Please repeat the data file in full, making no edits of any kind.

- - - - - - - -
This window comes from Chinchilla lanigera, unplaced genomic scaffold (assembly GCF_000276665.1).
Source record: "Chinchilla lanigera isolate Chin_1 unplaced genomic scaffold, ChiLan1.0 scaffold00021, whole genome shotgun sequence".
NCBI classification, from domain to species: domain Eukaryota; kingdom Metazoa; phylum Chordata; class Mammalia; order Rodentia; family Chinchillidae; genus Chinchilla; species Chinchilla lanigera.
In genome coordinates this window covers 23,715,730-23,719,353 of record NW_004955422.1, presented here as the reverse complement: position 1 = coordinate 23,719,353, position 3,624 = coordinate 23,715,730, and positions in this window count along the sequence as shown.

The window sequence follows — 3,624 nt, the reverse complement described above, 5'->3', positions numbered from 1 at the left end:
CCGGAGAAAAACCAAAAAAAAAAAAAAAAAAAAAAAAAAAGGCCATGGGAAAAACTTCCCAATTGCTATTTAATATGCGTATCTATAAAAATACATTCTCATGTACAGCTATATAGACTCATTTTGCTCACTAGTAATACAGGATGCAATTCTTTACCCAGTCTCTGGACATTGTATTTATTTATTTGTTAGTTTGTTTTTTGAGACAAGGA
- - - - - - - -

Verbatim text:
This window comes from Chinchilla lanigera, unplaced genomic scaffold (assembly GCF_000276665.1).
Source record: "Chinchilla lanigera isolate Chin_1 unplaced genomic scaffold, ChiLan1.0 scaffold00021, whole genome shotgun sequence".
NCBI classification, from domain to species: domain Eukaryota; kingdom Metazoa; phylum Chordata; class Mammalia; order Rodentia; family Chinchillidae; genus Chinchilla; species Chinchilla lanigera.
In genome coordinates this window covers 23,715,730-23,719,353 of record NW_004955422.1, presented here as the reverse complement: position 1 = coordinate 23,719,353, position 3,624 = coordinate 23,715,730, and positions in this window count along the sequence as shown.

The window sequence follows — 3,624 nt, the reverse complement described above, 5'->3', positions numbered from 1 at the left end:
CCGGAGAAAAACCAAAAAAAAAAAAAAAAAAAAAAAAAAAGGCCATGGGAAAAACTTCCCAATTGCTATTTAATATGCGTATCTATAAAAATACATTCTCATGTACAGCTATATAGACTCATTTTGCTCACTAGTAATACAGGATGCAATTCTTTACCCAGTCTCTGGACATTGTATTTATTTATTTGTTAGTTTGTTTTTTGAGACAAGGA